Clinical Grind 13 Pediatric Fever

Post by Spencer Willette, OMS-III

One of the great aspects of practicing emergency medicine is having the privilege to care for all types of patients, including our pediatric population. Regardless of what emergency department you work in, pediatric patients will find their way to your department and it will be up to you to comfort both the patient and their parents.

Our guest Dr. Yaron Ivan practices pediatric emergency medicine in Orlando FL, and discussed his high yield tips when caring for pediatric patients.

Dr. Ivan’s Rules for the pediatric patient:

1. “It’s not the patients job to prove that they’re sick, it’s your job as the clinician to prove that they’re not.”

Oftentimes children can’t advocate for themselves. As a pediatric provider in the ER, the role you play is to make sure that the chief complaint is not secondary to a life-threatening, serious condition and that the child is safe to be discharged home. Yaron likes to say that “We’re not in the business of winning, we just don’t want to lose.” That is, we don’t necessarily need to diagnose every problem but we most definitely don’t want to miss anything major!

2. “Less is more”

After a thorough history and exam, more times than not, the child will get better on their own no matter what. The reality is that most children presenting to the ER, present with normal behavior that is misinterpreted by parents as serious, dangerous or secondary to a disease process. Education and reassurance can be very comforting and beneficial in these situations. Additionally, regarding pediatric fever encounters where symptoms of runny nose, cough and congestion are present, a viral illness is most likely for which there is no recommended treatment. Order tests that will guide your differential and give you answers.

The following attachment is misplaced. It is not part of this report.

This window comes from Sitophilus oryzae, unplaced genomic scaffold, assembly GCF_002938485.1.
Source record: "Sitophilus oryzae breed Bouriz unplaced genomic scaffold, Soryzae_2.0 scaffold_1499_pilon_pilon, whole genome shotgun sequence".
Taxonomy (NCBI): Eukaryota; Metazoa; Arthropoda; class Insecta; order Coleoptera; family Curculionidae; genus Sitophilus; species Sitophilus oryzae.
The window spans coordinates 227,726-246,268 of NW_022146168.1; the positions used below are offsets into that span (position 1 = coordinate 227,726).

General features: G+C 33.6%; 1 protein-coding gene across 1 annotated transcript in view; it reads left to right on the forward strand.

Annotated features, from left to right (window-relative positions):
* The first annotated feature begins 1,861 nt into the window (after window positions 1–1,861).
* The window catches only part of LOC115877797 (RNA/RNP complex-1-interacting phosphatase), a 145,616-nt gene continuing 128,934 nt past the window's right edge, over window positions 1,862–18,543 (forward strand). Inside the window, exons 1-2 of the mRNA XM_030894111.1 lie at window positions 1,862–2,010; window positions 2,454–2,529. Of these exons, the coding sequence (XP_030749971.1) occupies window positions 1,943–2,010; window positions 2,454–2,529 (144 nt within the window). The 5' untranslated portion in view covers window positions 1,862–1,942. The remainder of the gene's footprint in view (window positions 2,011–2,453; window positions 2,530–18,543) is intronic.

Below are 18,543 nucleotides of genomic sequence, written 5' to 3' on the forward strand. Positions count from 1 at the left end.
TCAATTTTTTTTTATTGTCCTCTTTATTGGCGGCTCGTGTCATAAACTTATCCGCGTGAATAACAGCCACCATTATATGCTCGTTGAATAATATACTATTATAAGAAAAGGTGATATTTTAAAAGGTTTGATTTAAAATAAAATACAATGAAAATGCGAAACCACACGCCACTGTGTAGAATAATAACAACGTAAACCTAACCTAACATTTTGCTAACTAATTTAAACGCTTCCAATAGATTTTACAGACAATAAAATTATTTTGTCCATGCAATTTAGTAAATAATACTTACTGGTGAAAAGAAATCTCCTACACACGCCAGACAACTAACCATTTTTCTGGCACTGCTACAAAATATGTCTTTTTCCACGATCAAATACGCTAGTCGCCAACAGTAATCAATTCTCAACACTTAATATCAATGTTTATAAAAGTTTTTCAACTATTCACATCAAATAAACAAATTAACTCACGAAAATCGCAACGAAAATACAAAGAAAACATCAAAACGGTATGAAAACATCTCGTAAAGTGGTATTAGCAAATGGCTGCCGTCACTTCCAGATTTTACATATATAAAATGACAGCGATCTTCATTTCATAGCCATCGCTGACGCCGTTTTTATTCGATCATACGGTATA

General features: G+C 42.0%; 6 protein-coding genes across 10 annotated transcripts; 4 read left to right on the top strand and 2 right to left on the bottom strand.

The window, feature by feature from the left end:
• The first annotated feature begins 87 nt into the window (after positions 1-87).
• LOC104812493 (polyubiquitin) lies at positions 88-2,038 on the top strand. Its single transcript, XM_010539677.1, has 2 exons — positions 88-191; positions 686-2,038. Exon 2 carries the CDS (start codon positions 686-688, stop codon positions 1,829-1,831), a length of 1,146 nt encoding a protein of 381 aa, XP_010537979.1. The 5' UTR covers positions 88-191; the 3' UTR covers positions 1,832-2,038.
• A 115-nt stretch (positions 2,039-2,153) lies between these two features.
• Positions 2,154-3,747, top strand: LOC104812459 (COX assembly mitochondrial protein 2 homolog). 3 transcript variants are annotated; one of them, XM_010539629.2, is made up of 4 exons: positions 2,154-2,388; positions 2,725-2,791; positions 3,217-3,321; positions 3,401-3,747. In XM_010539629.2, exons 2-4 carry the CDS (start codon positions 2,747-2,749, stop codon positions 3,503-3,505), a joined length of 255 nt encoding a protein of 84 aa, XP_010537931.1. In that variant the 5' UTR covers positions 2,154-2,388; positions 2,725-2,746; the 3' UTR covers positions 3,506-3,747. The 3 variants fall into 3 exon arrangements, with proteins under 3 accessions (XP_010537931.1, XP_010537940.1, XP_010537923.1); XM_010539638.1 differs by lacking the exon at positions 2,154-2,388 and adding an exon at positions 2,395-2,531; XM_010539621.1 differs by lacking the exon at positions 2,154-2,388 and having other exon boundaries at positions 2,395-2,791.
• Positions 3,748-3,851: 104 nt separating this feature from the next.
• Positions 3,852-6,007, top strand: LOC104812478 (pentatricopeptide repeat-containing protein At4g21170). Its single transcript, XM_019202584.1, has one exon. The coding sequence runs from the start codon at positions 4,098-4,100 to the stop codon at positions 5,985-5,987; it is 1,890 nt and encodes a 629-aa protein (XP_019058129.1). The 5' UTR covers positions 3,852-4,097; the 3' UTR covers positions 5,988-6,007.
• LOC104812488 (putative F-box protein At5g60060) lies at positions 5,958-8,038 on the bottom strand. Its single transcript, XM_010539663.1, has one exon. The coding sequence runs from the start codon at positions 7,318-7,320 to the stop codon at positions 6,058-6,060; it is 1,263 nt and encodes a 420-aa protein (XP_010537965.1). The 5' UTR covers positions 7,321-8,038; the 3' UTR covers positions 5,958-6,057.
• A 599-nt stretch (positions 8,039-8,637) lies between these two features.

3. “Look at the Growth Chart!”

This can be a great indicator of immunodeficiencies or nutritional deficits leading to failure to thrive. Inquire and ask the parents if the PCP has ever expressed concern about weight loss or failure to thrive. This can cue you in on the urgency of the situation. Communicate that the single most important indicator that a child is healthy is his or  her weight gain. Classically, kids with immunodeficiency don’t grow, thrive or gain weight.

4. “Worried parents don’t go home”

Many parents in the ED feel like nothing is being done for their child. Reassure and tell them that you’re committed to the patient’s health care. Conversations are key to quality pediatric care. Being upfront and explaining that a blood test in the ED today is very unlikely to reveal the problem or diagnosis and since there are no red flags etc there is really not indication for a work up. Direct conversations and communication are key to a successful pediatric care encounter. Giving parents instructions such as what to look out for can be helpful in guiding their care at home. Giving them a list of potential symptoms that would be worrisome in their child and warrant a visit back to the ED can educate and reassure them at the same time.

 

High Yield Red flags to tell parents to keep an eye out for:

  • Losing weight or lack of weight gain
  • Vomiting nonwhite substance – vomiting bile or blood
  • Blood in the stool

Take Homes:

  1. Take-Home 1: “It’s not the patients job to prove that they’re sick, it’s your job as the clinician to prove that they’re not.”
  2. Take-Home 2: “Less is more”
  3. Take-Home 3: Conversations are key to quality pediatric care.

 

Listen in as these topics are discussed in more detail.

 

About Our Guest:

Dr. Yaron Ivan is born and raised in Israel, graduated from military service in 2000 (infantries) and went to college at Northeastern University in Boston majoring in Biotechnology.

He received his medical degree from Technion Institute of Technology in Haifa Israel in 2010. Dr. Ivan completed Pediatric residency at Baystate Children’s Hospital in Springfield MA followed by Pediatric Emergency Medicine fellowship at the Children’s Hospital of Pittsburgh. Dr. Ivan joined the Emergency Medicine faculty in 2018 and has special interests in medical education. Since joining our faculty, Dr. Ivan has received two teaching awards from Pediatric and Emergency Medicine residencies. In addition, Dr. Ivan is the host and founder of PEM Rules, a dedicated Pediatric Emergency Medicine podcast.

 

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